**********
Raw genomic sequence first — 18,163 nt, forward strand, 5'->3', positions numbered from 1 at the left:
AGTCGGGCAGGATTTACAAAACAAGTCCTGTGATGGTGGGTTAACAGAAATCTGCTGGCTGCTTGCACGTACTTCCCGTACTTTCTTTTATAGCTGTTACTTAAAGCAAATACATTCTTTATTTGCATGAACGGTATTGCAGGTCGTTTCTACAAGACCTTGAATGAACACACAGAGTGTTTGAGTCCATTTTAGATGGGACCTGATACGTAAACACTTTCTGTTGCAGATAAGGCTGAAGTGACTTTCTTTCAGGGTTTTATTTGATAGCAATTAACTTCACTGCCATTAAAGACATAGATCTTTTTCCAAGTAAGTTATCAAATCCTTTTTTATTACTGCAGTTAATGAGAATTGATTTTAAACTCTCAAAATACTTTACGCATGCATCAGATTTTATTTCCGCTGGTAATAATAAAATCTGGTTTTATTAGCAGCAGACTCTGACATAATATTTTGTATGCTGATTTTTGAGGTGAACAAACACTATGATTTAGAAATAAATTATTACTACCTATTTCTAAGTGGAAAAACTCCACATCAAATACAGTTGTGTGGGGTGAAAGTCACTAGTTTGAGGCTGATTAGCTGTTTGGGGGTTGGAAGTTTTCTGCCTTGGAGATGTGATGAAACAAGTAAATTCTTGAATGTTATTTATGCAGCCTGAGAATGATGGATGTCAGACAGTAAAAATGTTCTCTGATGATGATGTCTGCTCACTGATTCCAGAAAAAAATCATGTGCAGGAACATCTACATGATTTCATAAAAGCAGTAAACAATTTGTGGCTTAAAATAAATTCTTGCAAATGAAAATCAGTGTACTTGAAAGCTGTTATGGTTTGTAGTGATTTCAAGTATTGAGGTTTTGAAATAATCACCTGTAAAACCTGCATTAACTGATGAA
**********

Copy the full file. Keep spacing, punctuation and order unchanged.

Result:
Raw genomic sequence first — 18,163 nt, forward strand, 5'->3', positions numbered from 1 at the left:
AGTCGGGCAGGATTTACAAAACAAGTCCTGTGATGGTGGGTTAACAGAAATCTGCTGGCTGCTTGCACGTACTTCCCGTACTTTCTTTTATAGCTGTTACTTAAAGCAAATACATTCTTTATTTGCATGAACGGTATTGCAGGTCGTTTCTACAAGACCTTGAATGAACACACAGAGTGTTTGAGTCCATTTTAGATGGGACCTGATACGTAAACACTTTCTGTTGCAGATAAGGCTGAAGTGACTTTCTTTCAGGGTTTTATTTGATAGCAATTAACTTCACTGCCATTAAAGACATAGATCTTTTTCCAAGTAAGTTATCAAATCCTTTTTTATTACTGCAGTTAATGAGAATTGATTTTAAACTCTCAAAATACTTTACGCATGCATCAGATTTTATTTCCGCTGGTAATAATAAAATCTGGTTTTATTAGCAGCAGACTCTGACATAATATTTTGTATGCTGATTTTTGAGGTGAACAAACACTATGATTTAGAAATAAATTATTACTACCTATTTCTAAGTGGAAAAACTCCACATCAAATACAGTTGTGTGGGGTGAAAGTCACTAGTTTGAGGCTGATTAGCTGTTTGGGGGTTGGAAGTTTTCTGCCTTGGAGATGTGATGAAACAAGTAAATTCTTGAATGTTATTTATGCAGCCTGAGAATGATGGATGTCAGACAGTAAAAATGTTCTCTGATGATGATGTCTGCTCACTGATTCCAGAAAAAAATCATGTGCAGGAACATCTACATGATTTCATAAAAGCAGTAAACAATTTGTGGCTTAAAATAAATTCTTGCAAATGAAAATCAGTGTACTTGAAAGCTGTTATGGTTTGTAGTGATTTCAAGTATTGAGGTTTTGAAATAATCACCTGTAAAACCTGCATTAACTGATGAA